16 June 2019

Jobs And Factory Data Improves, Housing Slows

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Unemployment benefits claims were near a three-month low last week and factory activity in the Mid-Atlantic region showed a strong resurgence suggesting the economy is regaining some strength. But housing sales were at a 1½ year low in February due to a low supply of home inventory.

Much of the recent negative economic indicators has been blamed on bad winter weather. Federal Reserve Chair Janet Yellen on Wednesday said the unusually cold and snowy winter played a big role in disrupting economic activity, and she suggested a rebound was coming.

Job Market Improves 

Initial claims for state unemployment benefits increased 5,000 to a seasonally adjusted 320,000 last week, the Department of Labor reported. The rise, which was smaller than economists had expected, kept claims close to the three-month low hit in the prior week. A four-week moving average of new claims, which cuts volatility to provide a better gauge of underlying conditions, hit its lowest level in more than three months.

In a separate report, the Philadelphia Federal Reserve Bank said its business activity index rebounded to 9.0 in March from -6.3 in February. Any reading above zero indicates expansion in the region's manufacturing.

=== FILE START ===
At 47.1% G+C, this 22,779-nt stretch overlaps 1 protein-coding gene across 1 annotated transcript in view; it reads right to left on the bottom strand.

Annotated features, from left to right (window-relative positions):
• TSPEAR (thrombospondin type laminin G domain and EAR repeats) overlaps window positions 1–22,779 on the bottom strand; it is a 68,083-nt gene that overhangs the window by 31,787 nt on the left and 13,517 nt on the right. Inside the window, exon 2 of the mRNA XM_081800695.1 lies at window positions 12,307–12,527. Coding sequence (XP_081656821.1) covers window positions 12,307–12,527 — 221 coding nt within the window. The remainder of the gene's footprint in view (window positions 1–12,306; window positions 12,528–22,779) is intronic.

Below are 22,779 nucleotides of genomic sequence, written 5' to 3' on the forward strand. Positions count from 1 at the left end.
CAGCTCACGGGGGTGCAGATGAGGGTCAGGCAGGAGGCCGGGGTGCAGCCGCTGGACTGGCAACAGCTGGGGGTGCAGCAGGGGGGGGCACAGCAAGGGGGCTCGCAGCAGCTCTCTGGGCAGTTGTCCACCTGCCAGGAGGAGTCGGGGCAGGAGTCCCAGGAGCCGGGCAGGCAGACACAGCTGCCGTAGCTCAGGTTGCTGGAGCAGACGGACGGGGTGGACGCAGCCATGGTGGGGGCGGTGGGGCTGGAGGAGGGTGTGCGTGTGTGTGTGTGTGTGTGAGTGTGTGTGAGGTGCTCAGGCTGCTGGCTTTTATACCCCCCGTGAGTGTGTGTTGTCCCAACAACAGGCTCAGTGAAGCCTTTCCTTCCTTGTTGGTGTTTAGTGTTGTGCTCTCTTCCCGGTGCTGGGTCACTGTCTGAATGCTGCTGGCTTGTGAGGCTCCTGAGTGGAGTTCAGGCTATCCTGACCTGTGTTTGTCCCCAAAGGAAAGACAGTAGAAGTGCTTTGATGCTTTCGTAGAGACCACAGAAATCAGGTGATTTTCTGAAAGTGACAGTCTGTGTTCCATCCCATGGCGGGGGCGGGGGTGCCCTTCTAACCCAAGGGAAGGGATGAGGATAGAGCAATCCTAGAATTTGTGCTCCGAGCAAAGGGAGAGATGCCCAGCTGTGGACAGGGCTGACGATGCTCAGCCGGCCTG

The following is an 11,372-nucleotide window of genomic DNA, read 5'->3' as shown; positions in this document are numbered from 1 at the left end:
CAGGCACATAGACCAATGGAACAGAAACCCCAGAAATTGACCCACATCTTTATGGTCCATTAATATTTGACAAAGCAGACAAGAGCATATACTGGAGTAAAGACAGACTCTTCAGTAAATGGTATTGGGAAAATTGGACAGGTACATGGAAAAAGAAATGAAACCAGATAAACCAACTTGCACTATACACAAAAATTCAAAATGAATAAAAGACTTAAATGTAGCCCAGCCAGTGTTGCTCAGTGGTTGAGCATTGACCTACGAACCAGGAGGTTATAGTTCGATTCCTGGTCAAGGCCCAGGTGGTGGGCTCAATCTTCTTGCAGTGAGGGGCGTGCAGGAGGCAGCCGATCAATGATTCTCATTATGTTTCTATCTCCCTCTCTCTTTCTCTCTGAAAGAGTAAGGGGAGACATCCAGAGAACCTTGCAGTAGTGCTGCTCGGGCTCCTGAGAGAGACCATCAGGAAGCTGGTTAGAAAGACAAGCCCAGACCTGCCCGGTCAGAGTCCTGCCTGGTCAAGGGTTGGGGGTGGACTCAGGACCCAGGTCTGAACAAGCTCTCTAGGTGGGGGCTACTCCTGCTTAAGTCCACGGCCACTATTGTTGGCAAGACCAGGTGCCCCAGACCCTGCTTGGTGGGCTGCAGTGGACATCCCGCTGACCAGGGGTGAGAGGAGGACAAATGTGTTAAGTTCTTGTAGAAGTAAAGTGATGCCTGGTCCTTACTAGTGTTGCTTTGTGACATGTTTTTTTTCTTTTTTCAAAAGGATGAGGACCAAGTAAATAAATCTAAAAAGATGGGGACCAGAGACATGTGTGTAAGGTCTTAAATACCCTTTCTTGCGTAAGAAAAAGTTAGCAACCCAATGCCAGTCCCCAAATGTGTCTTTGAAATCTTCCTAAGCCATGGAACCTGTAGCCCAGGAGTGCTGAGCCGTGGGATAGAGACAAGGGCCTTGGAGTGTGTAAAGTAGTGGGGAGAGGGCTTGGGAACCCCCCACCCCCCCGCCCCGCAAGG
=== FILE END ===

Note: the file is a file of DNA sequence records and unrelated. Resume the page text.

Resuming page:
The report, which covers eastern Pennsylvania, southern New Jersey and Delaware, showed a rebound in new and unfilled orders at factories in the region. Shipments also bounced back, but inventories fell. Employers opted to increase hours for existing workers rather than expand payrolls.

Housing Market Sluggish 

Though sales of previously owned homes fell again in February there is optimism they will pick up as better weather returns. The National Association of Realtors said existing home sales slipped 0.4 percent to an annual rate of 4.60 million units. That was the lowest level since July 2012.

While the weather has hampered sales, a run-up in mortgage rates and prices has also taken a toll. Additionally, low inventories of listed properties has given buyers little to choose from. Supply did rise in February to 5.2 months’ worth, which is the highest in nearly 12 months.  

The 30-year fixed mortgage rate has dropped from a peak of 4.49 percent in September to about 4.30 percent in February, but it is still a full percentage point higher than it was a year ago.

The median price for a previously owned home rose 9.1 percent in February from a year earlier.

Click here for the original article from Reuters. 

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